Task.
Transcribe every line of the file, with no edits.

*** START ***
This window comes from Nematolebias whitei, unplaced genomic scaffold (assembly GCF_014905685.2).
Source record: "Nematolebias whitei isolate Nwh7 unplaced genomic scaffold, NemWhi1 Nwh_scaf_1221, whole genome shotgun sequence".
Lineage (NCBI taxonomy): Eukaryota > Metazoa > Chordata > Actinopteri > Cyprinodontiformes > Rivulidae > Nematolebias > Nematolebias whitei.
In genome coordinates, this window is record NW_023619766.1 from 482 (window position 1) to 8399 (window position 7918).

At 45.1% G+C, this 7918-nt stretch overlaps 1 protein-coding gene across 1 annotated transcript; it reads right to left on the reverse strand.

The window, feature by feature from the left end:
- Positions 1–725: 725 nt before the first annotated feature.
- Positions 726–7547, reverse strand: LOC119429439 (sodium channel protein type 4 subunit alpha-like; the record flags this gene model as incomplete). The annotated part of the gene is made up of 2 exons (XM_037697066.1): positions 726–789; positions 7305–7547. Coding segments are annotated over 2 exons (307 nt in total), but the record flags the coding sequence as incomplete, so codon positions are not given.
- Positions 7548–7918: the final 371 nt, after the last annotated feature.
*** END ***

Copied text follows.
This window comes from Nematolebias whitei, unplaced genomic scaffold (assembly GCF_014905685.2).
Source record: "Nematolebias whitei isolate Nwh7 unplaced genomic scaffold, NemWhi1 Nwh_scaf_1221, whole genome shotgun sequence".
Lineage (NCBI taxonomy): Eukaryota > Metazoa > Chordata > Actinopteri > Cyprinodontiformes > Rivulidae > Nematolebias > Nematolebias whitei.
In genome coordinates, this window is record NW_023619766.1 from 482 (window position 1) to 8399 (window position 7918).

At 45.1% G+C, this 7918-nt stretch overlaps 1 protein-coding gene across 1 annotated transcript; it reads right to left on the reverse strand.

The window, feature by feature from the left end:
- Positions 1–725: 725 nt before the first annotated feature.
- Positions 726–7547, reverse strand: LOC119429439 (sodium channel protein type 4 subunit alpha-like; the record flags this gene model as incomplete). The annotated part of the gene is made up of 2 exons (XM_037697066.1): positions 726–789; positions 7305–7547. Coding segments are annotated over 2 exons (307 nt in total), but the record flags the coding sequence as incomplete, so codon positions are not given.
- Positions 7548–7918: the final 371 nt, after the last annotated feature.